The Redwood Forest Foundation, Inc. (RFFI) is a grass roots organization that grew out of an extraordinary process wherein stakeholders holding widely disparate interests in forests moved beyond conflict to come together for the sake of the forest and their communities. RFFI promotes ecologically, economically, and socially responsible forestry as a means of sustaining the integrity of forest ecosystems and the human communities and wildlife dependent upon them. RFFI evolved from the bitter conflict of the “Timber Wars” of the ‘80’ and 90’s that reached a crescendo in the Redwood Summer of 1990. It was a decade-long violent and socially disruptive confrontation between industrial and environmental interests that continued late into the 90’s. The stakes were high! After almost a decade of confrontation and meetings the Redwood Forest Foundation emerged as a sane, uniting voice arising from violent disagreement. Together we transcended conflict and carved out a new non-profit ownership approach to providing community control over the conservation, use and distribution of natural forest resources.

Community is the cornerstone of this bold experiment known as the Redwood Forest Foundation, Inc (RFFI). We are pioneering a new community-based ownership model for acquiring, managing and restoring forestland. As a grass-roots organization, RFFI was formed by and is guided and governed by community stakeholders. Ultimately any profits derived from the Usal Redwood Forest, our 50,000 acre working community forest, and any of our other enterprises will be invested in the community.

As a grassroots organization, community involvement is a defining force in our operation. Our first forest acquisition, the 50,000 acre Usal Redwood Forest was conducted by stakeholders representative of the community, who have become the Redwood Forest Foundation Board of Directors. The management of our Usal Redwood Forest and our North Coast Biochar project are governed by our Board of community representatives and advised by the Redwood Forest Council, a large group of individuals from throughout the redwood region. Community members have driven this organization since RFFI’s inception.

Soon after RFFI purchased the Usal Redwood Forest in 2007, we held a series of public meetings seeking advice on forestry practices and vegetation management. This process garnered helpful advice and valuable advisors. One unanticipated and enduring result was that members of the Native American community stepped forward and began to educate us about historical native practices of native plant uses and the value of tanoak. After four years of work, this collaboration resulted in the establishment of the Chinquapin Springs Acorn Grove that is now set aside for Native American use.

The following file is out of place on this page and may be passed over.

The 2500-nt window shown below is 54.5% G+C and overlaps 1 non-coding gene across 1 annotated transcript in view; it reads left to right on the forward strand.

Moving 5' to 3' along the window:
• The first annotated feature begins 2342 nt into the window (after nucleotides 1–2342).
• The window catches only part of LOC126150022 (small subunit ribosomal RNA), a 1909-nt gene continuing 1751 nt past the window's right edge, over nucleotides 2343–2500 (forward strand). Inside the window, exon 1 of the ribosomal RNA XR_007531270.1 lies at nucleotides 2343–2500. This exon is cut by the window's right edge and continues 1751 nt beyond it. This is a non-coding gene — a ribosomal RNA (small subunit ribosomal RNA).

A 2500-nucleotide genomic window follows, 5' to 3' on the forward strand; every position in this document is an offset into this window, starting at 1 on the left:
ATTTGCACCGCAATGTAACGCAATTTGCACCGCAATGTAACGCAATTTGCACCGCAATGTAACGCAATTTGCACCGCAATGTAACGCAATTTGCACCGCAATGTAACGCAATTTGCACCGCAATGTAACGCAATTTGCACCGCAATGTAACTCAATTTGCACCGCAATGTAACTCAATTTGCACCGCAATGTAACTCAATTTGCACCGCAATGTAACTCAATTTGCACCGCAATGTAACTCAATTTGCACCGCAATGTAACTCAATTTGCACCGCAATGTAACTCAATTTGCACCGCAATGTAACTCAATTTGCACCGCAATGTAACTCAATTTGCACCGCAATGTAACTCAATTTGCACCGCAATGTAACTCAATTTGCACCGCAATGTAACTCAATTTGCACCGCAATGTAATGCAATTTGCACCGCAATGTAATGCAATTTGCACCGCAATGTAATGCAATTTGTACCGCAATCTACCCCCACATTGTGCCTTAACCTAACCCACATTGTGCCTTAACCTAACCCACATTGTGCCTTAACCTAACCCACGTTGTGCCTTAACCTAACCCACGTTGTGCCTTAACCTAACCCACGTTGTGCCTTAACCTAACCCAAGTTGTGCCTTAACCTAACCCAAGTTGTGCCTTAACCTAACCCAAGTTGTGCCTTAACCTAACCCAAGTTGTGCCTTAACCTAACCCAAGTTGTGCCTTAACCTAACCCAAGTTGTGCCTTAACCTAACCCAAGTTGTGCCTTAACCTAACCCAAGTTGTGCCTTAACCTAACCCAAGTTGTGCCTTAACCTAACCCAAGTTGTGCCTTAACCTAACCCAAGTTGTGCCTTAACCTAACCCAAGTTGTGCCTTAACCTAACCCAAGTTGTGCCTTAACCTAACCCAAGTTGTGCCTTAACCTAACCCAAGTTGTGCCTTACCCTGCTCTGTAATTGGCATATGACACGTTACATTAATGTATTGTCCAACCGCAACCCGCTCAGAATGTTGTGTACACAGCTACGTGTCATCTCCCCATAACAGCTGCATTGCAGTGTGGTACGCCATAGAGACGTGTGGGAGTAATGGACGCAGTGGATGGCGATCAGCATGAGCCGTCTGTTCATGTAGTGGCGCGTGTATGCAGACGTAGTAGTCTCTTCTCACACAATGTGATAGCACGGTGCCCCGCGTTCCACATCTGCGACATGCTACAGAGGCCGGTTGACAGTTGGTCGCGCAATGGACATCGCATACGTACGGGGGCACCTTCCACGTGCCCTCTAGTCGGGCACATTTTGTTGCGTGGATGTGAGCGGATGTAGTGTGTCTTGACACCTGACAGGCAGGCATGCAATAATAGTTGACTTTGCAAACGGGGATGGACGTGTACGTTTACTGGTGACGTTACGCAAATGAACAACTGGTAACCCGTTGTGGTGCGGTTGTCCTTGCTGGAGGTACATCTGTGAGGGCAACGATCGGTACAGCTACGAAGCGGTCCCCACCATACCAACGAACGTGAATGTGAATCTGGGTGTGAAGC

Our biochar project was also initiated by the community. North Coast Biochar, now a project of our subsidiary Redwood Region Renewables, emerged from the work of the Mendocino County Woody Biomass Working Group (WBWG). In 2010, this ad hoc community group was concerned about fire danger presented by overcrowded forest stands and the negative impacts of herbicides used by other forest managers to address these issues. The WBWG held a series of community outreach events resulting in a recommendation for manual removal of hardwoods and brush that are choking the forests and creating a severe fire hazard. After research they recommended converting the removed material to biochar. This achieves forest restoration, reduces the risk of catastrophic forest fires, improve forest habitat and biodiversity, while increasing water flowing into nearby streams and tributaries. The removed tanoaks are converted to a charcoal, known as biochar. North Coast Biochar itself has an array of ecological and economic benefits: reducing water and fertilizer use, regenerating soil health and storing carbon for hundreds if not thousands of years. The WMBG approached (RRFI) who agreed to take the lead responsibility for implementing the project because it is synergistic with RFFI’s values and objectives.

Community involvement is integral to RFFI’s existence and operation. It is reflected in our governance by a Board of Directors, and an advisory group the Redwood Forest Council both composed of regional representatives. We benefit from a dedicated group of volunteers, who among other contributions help us conduct a number of educational, citizen science, forest restoration and recreational activities in conjunction with dedicated partners. Our Annual Meeting, affectionately known as everyone’s favorite barbeque, is a standing favorite. Even in 2020 when Covid 19 required a virtual Annual Meeting, our community pitched in and we all had a great time celebrating our successes! The possibilities are endless; our efforts are only limited by our staff capacity and financial resources. Please follow the links on this page to learn more about community involvement in the work of the Redwood Forest Foundation.

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